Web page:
14 Dec 2013

Death & Vanilla "Vampyr" Review

Reviewed by Jason Simpson (Forestpunk)

Enter the town of Courtempierre, a silver nitrate village in the shadow of a crumbling manor. People are going missing, and you just remembered the wrapped paper parcel the stranger gave to you earlier. It had about the dimensions and heft of an old book. You might have to shed some blood before the night is through; some of it might be your own. You might be digging up graves before the dawn.
“Vampyr” is a live score for the 1932 German vampire film, directed by Carl Theodor Dryer. It’s the most recent release from Malmö, Sweden’s stereophonic electropop surrealists Death And Vanilla, released just before Halloween on the crackling tape label Moon Glyph. For the occasion, the usual duo bulked up to a five piece, to become a chorale of moogs and spooky organs, sneaky vibes, guitars, basses, and wind. Some of it was improvised, but it sure as hell seems tightly put together, weaving a narrative in the dark, casting you into the world of Vampyr.
Death & Vanilla are exquisite recreationists. They rehearsed for 5 weeks with the footage of the film, in preparation for this performance. The rehearsal made the band tight and in control, really getting a chance to set the mood, and let something special happen. They play like a real band together, like people who have written parts and memorized them. Like people that play in a room together once or twice a week. We loved their first record, and they just seem to be getting better all the time. For lovers of soundtracks, of ’60s pop and lounge and the idea of what the future used to be, get on board.
Every element is dipped in warm tube reverb that pets your ears, that soothes and sedates you, that lures you into the trance and lets the chronicles unfold in yr chilled brain. It’s the perfect antidote to the passive stimulation of visual entertainment. It lets you supply yr own visions, and actually exercises the imagination. I’ve never seen Vampyr (although i have to now), and I totally loved letting the music supply my imagery of snowy village courtyards, of graveyards and stealing through the night.
One thing you can say for hauntologists, they always have great keyboard sounds. It really casts a classic ‘Hammer-in-the-60s’ vibe, (even though this movie was made in ’32). It makes me think of vampires in cardboard crypts.
The moods on “Vampyr” range from ’70s baroque melancholic (pianos and flutes), to sneaky and mysterious (vibes and surf guitar), to ritualistic (thundering drums) to pitch black ambiance (wind). It’s a real journey, that places you inside the film. Or transforms your life into one.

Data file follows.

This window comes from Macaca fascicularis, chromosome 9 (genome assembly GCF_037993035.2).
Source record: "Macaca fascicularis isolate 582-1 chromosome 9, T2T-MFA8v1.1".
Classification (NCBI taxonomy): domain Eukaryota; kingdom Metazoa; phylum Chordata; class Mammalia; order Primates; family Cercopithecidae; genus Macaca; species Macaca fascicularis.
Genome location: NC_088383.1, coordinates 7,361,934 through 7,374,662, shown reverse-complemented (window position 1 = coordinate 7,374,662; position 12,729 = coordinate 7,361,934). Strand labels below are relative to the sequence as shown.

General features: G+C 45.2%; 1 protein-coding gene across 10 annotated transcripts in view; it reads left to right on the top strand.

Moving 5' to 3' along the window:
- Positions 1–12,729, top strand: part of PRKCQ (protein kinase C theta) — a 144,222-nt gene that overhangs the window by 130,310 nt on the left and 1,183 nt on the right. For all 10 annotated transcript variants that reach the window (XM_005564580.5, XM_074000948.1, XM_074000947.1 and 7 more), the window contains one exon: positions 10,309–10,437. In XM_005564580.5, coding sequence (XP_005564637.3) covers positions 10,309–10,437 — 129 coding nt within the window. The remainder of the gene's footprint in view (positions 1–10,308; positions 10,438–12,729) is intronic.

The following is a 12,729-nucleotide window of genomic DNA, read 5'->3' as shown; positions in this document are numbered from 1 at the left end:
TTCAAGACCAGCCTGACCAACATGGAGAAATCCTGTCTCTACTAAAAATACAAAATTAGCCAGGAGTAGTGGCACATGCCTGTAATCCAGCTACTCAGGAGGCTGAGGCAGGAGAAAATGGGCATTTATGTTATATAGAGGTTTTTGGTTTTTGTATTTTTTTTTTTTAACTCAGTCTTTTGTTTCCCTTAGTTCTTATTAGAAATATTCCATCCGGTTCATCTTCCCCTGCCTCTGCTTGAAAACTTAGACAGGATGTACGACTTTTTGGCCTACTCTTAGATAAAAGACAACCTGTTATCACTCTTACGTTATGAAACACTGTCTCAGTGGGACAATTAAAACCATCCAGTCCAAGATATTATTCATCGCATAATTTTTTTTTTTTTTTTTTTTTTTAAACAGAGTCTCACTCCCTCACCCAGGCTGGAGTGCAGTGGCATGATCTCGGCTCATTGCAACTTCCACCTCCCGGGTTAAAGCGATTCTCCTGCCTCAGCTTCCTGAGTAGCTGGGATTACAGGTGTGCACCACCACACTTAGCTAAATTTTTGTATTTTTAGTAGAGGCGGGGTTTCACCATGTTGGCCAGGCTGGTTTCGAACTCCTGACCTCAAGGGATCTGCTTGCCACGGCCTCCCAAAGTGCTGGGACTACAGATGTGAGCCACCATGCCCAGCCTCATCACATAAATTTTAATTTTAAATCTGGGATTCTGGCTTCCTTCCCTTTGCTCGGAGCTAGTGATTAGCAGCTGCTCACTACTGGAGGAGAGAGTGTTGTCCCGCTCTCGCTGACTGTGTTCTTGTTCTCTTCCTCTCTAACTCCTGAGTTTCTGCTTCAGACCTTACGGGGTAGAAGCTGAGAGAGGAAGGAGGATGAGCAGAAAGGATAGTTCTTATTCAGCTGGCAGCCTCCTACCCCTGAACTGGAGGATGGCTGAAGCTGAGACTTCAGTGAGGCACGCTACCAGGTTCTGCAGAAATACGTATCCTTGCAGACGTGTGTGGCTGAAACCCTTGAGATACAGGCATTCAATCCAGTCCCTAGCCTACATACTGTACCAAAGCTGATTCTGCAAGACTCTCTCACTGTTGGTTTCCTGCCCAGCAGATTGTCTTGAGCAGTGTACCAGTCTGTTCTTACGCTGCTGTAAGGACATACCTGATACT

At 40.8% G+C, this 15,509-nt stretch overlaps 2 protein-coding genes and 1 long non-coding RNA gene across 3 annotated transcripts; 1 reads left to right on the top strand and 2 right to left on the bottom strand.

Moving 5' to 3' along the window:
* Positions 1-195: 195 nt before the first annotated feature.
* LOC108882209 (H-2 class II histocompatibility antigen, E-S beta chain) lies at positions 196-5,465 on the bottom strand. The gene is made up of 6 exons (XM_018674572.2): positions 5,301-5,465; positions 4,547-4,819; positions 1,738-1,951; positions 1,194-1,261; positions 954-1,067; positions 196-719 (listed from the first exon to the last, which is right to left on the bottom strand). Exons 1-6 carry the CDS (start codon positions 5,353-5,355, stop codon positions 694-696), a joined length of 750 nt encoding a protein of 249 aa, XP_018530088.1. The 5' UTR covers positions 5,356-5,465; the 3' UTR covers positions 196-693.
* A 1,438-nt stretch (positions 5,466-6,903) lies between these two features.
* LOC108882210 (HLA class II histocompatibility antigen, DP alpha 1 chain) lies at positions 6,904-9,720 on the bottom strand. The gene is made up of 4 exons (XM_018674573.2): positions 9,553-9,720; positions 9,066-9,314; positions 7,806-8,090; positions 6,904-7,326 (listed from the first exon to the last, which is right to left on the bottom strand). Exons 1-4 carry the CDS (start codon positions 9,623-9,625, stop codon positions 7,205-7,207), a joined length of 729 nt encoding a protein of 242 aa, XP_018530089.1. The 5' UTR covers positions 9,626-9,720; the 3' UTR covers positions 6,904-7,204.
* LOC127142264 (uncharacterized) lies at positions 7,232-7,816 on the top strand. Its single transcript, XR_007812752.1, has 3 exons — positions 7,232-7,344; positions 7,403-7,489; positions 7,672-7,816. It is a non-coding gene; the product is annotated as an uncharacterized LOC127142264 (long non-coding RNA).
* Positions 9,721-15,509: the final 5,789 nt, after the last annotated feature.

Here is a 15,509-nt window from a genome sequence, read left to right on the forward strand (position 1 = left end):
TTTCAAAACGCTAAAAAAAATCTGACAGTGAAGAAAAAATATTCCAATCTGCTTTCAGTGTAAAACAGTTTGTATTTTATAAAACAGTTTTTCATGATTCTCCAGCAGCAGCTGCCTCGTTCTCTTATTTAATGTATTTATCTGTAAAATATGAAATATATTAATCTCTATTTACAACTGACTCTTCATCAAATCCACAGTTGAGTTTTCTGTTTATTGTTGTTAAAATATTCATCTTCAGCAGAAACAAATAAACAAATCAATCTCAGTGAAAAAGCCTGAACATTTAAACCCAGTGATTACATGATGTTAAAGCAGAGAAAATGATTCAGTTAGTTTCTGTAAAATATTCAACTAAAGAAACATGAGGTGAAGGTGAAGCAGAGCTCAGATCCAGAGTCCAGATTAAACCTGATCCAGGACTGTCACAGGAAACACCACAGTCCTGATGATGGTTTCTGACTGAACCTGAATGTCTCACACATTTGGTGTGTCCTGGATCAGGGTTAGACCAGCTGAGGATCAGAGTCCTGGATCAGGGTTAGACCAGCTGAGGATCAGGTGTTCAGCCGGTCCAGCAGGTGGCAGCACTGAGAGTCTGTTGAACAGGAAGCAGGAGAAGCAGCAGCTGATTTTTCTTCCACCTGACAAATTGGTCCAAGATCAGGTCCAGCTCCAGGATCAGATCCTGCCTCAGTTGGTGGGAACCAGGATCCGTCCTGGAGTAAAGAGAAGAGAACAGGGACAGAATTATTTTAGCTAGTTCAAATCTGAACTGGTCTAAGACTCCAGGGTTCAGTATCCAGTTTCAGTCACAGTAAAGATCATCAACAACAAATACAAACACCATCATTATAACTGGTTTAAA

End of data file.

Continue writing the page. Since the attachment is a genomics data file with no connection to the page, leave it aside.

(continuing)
Death & Vanilla stand for something. They believe in something. They love something; the past. Knowledge. They are scholars, and have exceptional taste. It is difficult to talk about Death & Vanilla without Stereolab or Broadcast being brought up. It’s not because this Swedish duo are overtly trying to sound like Trish Keenan or Laetitia Sadler, but because all of them share a love for ’60s and ’70s culture. For funky, quirky British movies and National Film Boards Of Canada information films. For all things blurry and kodachrome, for those bright red splashes of blood and the last days of dystopian black & whites.
There’s been a lot of acid from the post-punk cognoscenti over the retrofixation of this present generation, and I would like to counter. Because you can’t always Rip it up and start again. You’ve got to start from somewhere, and that somewhere is usually yourself. We all like things, and have interests, have our own particular vibes that give us gooseflesh. If one has a love of learning, and can still one’s self and find the eye of the hurricane, you can totally excel at your chosen craft, in this case, making bitching movie soundtracks.
Because the band took their time. Because they love what they are doing. They took the time to rehearse and write parts. They took the time to get to know one another as musicians. To find authentic (or authentic sounding) instruments and amps, and tune and upkeep those instruments. This is what I call MASTERY, and it’s one of the things I’m most interested in.
Because we have it all at our fingertips. We could make anything we want. We could make the most astounding artwork in history, every single day, and we are, and we should be. It’s also an antidote to the ‘Things Used To Be Better’ poison. Things used to be different. The main trade off, for me, these days, is I have every opportunity and resource, I’m pulled in a hundred directions, and my attention span is flayed to bloody ribbons.
That’s why we have to learn FOCUS. Let Death & Vanilla be an example of what could be done. Loving recreation, that makes new worlds, that sets people’s imagination on fire. O, and as a side benefit, this also transmits a love of these old things that you’ve been so inspired by, and the old forms do not die, but grow and evolve. In this way, we are keeping the past alive. ALIVE, as in the present. The past is alive, in the present, which is a far cry from it being dead in the dust, lost in yesterday.
In this same way, the future is still alive and well, and Death And Vanilla are pointing the way towards it.
Moon Glyph still has some copies (where you can also hear more samples), so you’d be advised to locate one and then go out and watch Vampyr.

Originally published at Forestpunk.

Stream a sample below (please hit refresh if Soundcloud embed does not appear).

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